The omission of the Bengali-origin Muslims, or Miyas, is apparent. But the definition also leaves out at least one Muslim group with a long history in Assam. In south Assam’s Barak Valley, dominated by Bengali-speaking Hindus and Muslims, there is also a group called Kachari Muslims, who trace their origins to the Kachari kingdom (13th century to 1832). They consider themselves distinct from the Muslims who migrated from East Bengal.

Atiqur Rahman Barbhuyan, president, Society for Indigenous Muslims of Barak Valley, called the Cabinet decision a “great injustice” to the Muslims of Barak Valley. “Our ancestry is not of migrant origin. Our history goes back to the 1600s,” he said, adding that he had made a presentation to the committee before it filed its report.

What is the point of this exercise?

The demand came from within the community itself. In a state whose history and politics have been shaped by migration, some Assamese-speaking groups and individuals have long sought to be identified as distinct from the Bengali-speaking Muslims.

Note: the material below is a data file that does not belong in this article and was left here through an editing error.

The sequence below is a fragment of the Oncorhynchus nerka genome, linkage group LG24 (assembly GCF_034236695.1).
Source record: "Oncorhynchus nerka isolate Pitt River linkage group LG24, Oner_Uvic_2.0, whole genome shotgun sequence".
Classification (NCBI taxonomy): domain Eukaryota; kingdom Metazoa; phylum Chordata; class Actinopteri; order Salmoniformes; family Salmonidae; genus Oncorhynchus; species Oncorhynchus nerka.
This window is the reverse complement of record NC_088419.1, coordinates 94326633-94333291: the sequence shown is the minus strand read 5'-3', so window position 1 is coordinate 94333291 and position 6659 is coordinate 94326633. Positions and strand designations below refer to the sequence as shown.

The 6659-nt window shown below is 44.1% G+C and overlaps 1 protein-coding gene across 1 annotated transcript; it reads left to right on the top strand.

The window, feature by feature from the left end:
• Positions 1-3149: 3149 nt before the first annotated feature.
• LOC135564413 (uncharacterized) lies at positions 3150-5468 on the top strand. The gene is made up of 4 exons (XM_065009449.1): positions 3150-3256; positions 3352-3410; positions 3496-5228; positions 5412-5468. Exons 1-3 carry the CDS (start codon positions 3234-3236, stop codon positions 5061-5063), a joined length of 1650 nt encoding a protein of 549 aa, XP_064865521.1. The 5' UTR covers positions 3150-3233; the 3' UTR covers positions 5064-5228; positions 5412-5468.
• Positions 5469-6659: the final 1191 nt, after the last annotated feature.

Assamese Muslims “are bracketed as Muslims, along with the Bengali-speaking Muslims”, the report says, citing “…the lack of a separate identity bestowed upon the Assamese Muslims”.

Apart from recognition as indigenous, the report recommends greater political representation including reservation of a Rajya Sabha seat, reservation in jobs, and various measures for preservation of Assam Muslim culture.

How do Muslim groups feel about it?

The All Assam Goriya-Moriya Deshi Parishad welcomed the move. Its president Hafizul Ahmed said Assamese Muslims were “losing their identity” because they were often clubbed with the “Bengali Muslim migrant community”. “Since we have similar sounding names, it is easy to confuse us but our culture and history is very different,” he said.

Others are concerned that the move would lead to further marginalisation of Bengali-origin Muslims. AIUDF MLA Aminul Islam earlier told The Indian Express that the panel’s proposals were part of a “political rhetoric” to “isolate Bengali Muslims further”.

Yasmin Saikia, professor of history and endowed chair in peace studies at Arizona State University described the move as “shortsighted”. “To me, as an Assamese humanist, it is very sad. The labels given to various Muslims are a strategy to divide the Muslim community,” she said. “If the aim of this move was to improve the socio-economic status of Muslims in Assam, why neglect a chunk of them? Identifying a tiny group within a group, giving them identity cards and certificates is unlikely to serve any purpose. In fact, it will lead to more vulnerability, greater socio-economic problems, and more antisocial elements,” she said.